Some people wonder why there are so many versions of roulette. Most of them only know three versions; American, European and French. And yet, they think that’s a lot. I tend to agree that it’s more than necessary. You could narrow it down to French roulette only, and I would be a happy camper. American roulette’s double zeros are only there to make the casinos more money, and European roulette lacks the more favorable La Partage / En Prison rules of the French version.
What most people don’t realize is that roulette comes in so many more variations than just the regionally defined titles above. Yesterday, we talked about the uniquely branded game known as, Monopoly Roulette Hot Properties. Although its house edge is on par with American roulette—therefore, not a game I would recommend playing for real money—its rules, and particularly its bonus game, are interesting.
Today, will be looking at a much more circuitous variant of the game, known as 100/1 Roulette. It’s got so many numbers, it will have your head spinning faster than the roulette wheel! So many, in fact, that the wheel isn’t even round. It had to be made oval to accommodate the abundance of number slots. Of course, such a design wouldn’t work in real life, which is why you’ll only find 100/1 Roulette online, or as an electronic, touch-screen table game in land-based casinos.
How to Play 100 To 1 Roulette
The concept here is actually pretty simple. 100/1 Roulette is played with a wheel and table numbered 1-100. There are no zeros in this game. Instead, five additional green pockets are designed with shapes: circle, square, triangle, star and diamond. Each of these shapes are spread evenly throughout the wheel, and can be found on the left edge of the roulette table’s betting diagram, as depicted in the figure below.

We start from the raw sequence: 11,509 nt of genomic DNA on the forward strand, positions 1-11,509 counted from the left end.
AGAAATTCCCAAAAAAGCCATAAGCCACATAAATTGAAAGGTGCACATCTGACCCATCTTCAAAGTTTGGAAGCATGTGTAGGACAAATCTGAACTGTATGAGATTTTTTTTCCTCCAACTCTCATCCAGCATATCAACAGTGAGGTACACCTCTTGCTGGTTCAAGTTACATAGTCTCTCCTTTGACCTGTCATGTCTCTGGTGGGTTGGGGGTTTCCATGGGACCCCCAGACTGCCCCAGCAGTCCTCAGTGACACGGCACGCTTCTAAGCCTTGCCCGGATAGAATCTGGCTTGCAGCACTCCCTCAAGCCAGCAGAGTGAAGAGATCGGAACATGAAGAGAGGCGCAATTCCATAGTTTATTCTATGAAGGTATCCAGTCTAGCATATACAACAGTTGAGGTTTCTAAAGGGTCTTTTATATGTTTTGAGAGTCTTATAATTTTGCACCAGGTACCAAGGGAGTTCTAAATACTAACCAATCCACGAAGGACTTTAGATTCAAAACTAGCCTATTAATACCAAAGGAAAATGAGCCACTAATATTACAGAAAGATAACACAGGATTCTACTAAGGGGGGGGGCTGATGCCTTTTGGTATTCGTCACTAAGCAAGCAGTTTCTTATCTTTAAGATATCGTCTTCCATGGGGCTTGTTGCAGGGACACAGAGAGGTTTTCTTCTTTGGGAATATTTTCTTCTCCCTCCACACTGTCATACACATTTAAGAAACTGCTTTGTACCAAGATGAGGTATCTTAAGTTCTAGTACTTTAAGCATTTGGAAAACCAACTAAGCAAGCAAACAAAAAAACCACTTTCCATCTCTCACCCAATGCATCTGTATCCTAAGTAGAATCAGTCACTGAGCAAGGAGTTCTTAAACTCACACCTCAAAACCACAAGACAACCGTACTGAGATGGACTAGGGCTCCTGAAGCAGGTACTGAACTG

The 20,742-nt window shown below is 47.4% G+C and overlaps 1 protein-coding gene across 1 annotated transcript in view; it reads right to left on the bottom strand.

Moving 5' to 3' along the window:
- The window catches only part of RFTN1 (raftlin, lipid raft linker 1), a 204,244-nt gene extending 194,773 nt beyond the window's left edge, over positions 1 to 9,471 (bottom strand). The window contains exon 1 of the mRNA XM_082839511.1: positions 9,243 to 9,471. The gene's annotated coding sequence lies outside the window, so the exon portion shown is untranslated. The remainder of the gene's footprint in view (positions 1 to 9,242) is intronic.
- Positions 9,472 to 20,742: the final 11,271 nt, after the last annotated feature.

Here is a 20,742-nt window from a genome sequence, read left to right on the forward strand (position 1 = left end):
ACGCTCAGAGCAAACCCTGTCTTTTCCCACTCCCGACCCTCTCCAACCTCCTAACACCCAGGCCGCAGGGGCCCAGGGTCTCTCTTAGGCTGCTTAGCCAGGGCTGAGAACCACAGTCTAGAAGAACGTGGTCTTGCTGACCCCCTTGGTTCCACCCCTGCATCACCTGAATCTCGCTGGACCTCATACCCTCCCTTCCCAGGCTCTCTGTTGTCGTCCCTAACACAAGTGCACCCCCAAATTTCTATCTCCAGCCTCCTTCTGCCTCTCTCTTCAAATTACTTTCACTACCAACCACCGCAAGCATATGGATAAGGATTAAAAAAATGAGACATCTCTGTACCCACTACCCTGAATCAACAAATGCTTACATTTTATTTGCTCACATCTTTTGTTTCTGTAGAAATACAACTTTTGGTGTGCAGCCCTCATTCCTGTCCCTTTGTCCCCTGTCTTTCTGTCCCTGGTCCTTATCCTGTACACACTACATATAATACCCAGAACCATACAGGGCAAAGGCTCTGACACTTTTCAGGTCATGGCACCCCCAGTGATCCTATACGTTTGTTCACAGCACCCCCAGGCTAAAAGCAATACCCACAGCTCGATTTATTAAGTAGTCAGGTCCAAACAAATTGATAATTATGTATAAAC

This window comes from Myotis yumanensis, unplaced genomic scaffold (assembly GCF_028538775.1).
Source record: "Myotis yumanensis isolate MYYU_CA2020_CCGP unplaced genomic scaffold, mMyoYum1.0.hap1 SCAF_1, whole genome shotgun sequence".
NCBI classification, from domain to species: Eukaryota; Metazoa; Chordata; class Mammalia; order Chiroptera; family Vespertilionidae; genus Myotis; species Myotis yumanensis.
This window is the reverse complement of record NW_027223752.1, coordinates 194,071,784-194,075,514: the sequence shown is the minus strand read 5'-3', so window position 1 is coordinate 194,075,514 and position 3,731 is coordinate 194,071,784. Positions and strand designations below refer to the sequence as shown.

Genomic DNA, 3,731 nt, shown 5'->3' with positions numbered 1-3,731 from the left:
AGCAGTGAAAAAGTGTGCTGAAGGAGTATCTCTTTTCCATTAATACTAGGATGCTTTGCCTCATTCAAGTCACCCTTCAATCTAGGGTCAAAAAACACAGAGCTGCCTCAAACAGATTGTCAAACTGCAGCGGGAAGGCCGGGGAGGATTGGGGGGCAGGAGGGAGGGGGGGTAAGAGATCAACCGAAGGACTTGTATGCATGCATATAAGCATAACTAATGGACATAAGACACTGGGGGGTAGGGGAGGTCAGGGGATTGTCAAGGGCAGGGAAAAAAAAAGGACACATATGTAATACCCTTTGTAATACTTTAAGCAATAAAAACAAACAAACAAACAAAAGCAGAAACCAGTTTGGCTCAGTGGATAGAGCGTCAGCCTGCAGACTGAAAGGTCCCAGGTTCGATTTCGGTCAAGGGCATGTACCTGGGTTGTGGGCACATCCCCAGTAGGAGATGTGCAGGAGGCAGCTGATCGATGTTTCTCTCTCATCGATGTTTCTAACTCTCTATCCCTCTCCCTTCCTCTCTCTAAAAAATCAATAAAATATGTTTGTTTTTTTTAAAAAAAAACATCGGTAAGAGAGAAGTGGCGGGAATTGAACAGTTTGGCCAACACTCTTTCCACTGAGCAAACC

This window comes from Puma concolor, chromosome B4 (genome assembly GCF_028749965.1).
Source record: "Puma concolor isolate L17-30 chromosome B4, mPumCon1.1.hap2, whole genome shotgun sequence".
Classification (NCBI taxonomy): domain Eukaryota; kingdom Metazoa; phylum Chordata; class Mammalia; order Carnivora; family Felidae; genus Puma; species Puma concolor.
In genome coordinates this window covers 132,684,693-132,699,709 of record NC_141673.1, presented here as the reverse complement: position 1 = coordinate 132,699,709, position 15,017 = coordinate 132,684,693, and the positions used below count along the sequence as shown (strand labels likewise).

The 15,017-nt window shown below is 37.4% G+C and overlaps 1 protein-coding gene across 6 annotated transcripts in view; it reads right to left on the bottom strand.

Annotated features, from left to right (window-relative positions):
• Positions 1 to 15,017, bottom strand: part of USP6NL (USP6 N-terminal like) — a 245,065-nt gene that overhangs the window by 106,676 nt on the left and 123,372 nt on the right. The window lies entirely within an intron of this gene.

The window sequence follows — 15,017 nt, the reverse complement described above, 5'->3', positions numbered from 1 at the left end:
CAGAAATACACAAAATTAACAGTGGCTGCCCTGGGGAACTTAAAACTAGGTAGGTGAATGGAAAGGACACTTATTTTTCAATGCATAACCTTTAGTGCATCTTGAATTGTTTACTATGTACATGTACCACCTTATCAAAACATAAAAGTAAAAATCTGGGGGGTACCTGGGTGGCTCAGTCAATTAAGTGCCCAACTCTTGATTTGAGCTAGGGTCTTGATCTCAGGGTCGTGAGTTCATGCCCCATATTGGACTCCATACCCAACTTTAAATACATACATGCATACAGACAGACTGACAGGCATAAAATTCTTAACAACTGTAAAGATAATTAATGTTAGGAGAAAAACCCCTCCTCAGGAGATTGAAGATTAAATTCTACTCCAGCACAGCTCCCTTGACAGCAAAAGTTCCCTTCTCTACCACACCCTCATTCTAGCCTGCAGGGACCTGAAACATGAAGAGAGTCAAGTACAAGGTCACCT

The wheel, as I mentioned before, is laid out more like an oval racetrack, since putting all 105 pockets in a circle would require a rather large wheel; or at the least, crystal clear graphics. That’s something NYX Gaming notably failed to imbue this game with. The graphics are extremely basic.
100 To 1 Bets, Odds and Payouts
Having so many more numbers, there are, of course, many more bets that can be placed. Single numbers are still an option, paying 100 to 1 for a correct selection—hence, the name of the game. Players can also bet on two adjacent numbers (49 to 1), three adjacent numbers (32 to 1), four on a corner (24 to 1), five numbers (19 to 1), and streets or rows of 10 (9 to 1).
The odds of winning and house edge for each bet varies, due to a rather convoluted pay table. The 100 to 1 payout for a single number seems high, but with 105 slots on the wheel, it’s not so great after all, as the following chart reveals.
Odds of Win
100 to 1
49 to 1
32 to 1
24 to 1
19 to 1
9 to 1
Even or Odd
1 to 1
Black or Red
1 to 1
While 100 To 1 Roulette does offer a more appealing payout scheme than American roulette, or Monopoly Roulette Hot Properties, it can’t compete with the 2.7% edge on all European roulette bets, nor the 1.35% edge on even-money wagers in French roulette. It may be an entertaining way to play, but it’s not the smartest.
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Adalene Lucas: is our jack of all trades here at DBC. She is a skilled coder, gambler, writer and webmaster. She lives in Manitoba where she enjoys the lush landscapes and camping near Tulabi Falls. Nature gives her inspiration to write. When she's not immersed in nature, her favorite words are "game theory". She lives with her husband and their two Labradors, Kophy and Whisper.